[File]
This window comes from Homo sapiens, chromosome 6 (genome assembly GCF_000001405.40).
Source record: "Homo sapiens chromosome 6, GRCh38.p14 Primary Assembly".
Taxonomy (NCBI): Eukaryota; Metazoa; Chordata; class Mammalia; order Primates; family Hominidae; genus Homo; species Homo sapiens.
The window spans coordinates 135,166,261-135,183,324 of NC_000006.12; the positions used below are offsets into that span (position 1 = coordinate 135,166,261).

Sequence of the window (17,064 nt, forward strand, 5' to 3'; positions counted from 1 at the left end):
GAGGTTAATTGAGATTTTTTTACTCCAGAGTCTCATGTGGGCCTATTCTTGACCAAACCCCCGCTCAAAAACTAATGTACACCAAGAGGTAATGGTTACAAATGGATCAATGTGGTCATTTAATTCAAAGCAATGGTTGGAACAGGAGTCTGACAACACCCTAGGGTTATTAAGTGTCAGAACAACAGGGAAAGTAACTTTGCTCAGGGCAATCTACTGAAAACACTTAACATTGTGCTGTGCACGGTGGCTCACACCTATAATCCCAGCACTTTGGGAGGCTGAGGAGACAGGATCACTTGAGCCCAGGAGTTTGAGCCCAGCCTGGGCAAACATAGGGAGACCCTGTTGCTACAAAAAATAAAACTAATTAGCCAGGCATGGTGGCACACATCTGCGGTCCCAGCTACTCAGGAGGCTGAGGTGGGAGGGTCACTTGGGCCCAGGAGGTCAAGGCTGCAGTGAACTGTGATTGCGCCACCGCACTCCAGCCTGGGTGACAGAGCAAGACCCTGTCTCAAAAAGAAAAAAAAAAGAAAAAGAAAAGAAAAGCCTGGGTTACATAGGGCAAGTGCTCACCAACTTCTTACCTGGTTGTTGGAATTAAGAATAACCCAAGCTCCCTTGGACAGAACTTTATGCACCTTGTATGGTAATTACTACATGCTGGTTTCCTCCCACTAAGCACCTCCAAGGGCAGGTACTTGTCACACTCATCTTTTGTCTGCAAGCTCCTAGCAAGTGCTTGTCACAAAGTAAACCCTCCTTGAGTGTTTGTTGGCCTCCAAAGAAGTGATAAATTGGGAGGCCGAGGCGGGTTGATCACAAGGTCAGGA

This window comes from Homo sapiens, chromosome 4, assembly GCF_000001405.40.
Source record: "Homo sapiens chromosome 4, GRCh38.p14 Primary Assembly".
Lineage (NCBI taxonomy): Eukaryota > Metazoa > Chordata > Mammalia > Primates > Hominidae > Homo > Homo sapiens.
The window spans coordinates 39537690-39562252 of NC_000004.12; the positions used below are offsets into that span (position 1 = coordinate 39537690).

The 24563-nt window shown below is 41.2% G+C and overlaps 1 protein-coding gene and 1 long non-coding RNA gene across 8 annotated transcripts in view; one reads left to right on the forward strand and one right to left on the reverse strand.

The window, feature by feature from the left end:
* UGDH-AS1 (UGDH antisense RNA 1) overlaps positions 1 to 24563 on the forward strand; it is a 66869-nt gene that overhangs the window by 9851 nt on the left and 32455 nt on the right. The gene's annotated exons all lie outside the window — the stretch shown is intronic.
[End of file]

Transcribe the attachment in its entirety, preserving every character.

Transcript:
This window comes from Homo sapiens, chromosome 6 (genome assembly GCF_000001405.40).
Source record: "Homo sapiens chromosome 6, GRCh38.p14 Primary Assembly".
Taxonomy (NCBI): Eukaryota; Metazoa; Chordata; class Mammalia; order Primates; family Hominidae; genus Homo; species Homo sapiens.
The window spans coordinates 135,166,261-135,183,324 of NC_000006.12; the positions used below are offsets into that span (position 1 = coordinate 135,166,261).

Sequence of the window (17,064 nt, forward strand, 5' to 3'; positions counted from 1 at the left end):
GAGGTTAATTGAGATTTTTTTACTCCAGAGTCTCATGTGGGCCTATTCTTGACCAAACCCCCGCTCAAAAACTAATGTACACCAAGAGGTAATGGTTACAAATGGATCAATGTGGTCATTTAATTCAAAGCAATGGTTGGAACAGGAGTCTGACAACACCCTAGGGTTATTAAGTGTCAGAACAACAGGGAAAGTAACTTTGCTCAGGGCAATCTACTGAAAACACTTAACATTGTGCTGTGCACGGTGGCTCACACCTATAATCCCAGCACTTTGGGAGGCTGAGGAGACAGGATCACTTGAGCCCAGGAGTTTGAGCCCAGCCTGGGCAAACATAGGGAGACCCTGTTGCTACAAAAAATAAAACTAATTAGCCAGGCATGGTGGCACACATCTGCGGTCCCAGCTACTCAGGAGGCTGAGGTGGGAGGGTCACTTGGGCCCAGGAGGTCAAGGCTGCAGTGAACTGTGATTGCGCCACCGCACTCCAGCCTGGGTGACAGAGCAAGACCCTGTCTCAAAAAGAAAAAAAAAAGAAAAAGAAAAGAAAAGCCTGGGTTACATAGGGCAAGTGCTCACCAACTTCTTACCTGGTTGTTGGAATTAAGAATAACCCAAGCTCCCTTGGACAGAACTTTATGCACCTTGTATGGTAATTACTACATGCTGGTTTCCTCCCACTAAGCACCTCCAAGGGCAGGTACTTGTCACACTCATCTTTTGTCTGCAAGCTCCTAGCAAGTGCTTGTCACAAAGTAAACCCTCCTTGAGTGTTTGTTGGCCTCCAAAGAAGTGATAAATTGGGAGGCCGAGGCGGGTTGATCACAAGGTCAGGA

This window comes from Homo sapiens, chromosome 4, assembly GCF_000001405.40.
Source record: "Homo sapiens chromosome 4, GRCh38.p14 Primary Assembly".
Lineage (NCBI taxonomy): Eukaryota > Metazoa > Chordata > Mammalia > Primates > Hominidae > Homo > Homo sapiens.
The window spans coordinates 39537690-39562252 of NC_000004.12; the positions used below are offsets into that span (position 1 = coordinate 39537690).

The 24563-nt window shown below is 41.2% G+C and overlaps 1 protein-coding gene and 1 long non-coding RNA gene across 8 annotated transcripts in view; one reads left to right on the forward strand and one right to left on the reverse strand.

The window, feature by feature from the left end:
* UGDH-AS1 (UGDH antisense RNA 1) overlaps positions 1 to 24563 on the forward strand; it is a 66869-nt gene that overhangs the window by 9851 nt on the left and 32455 nt on the right. The gene's annotated exons all lie outside the window — the stretch shown is intronic.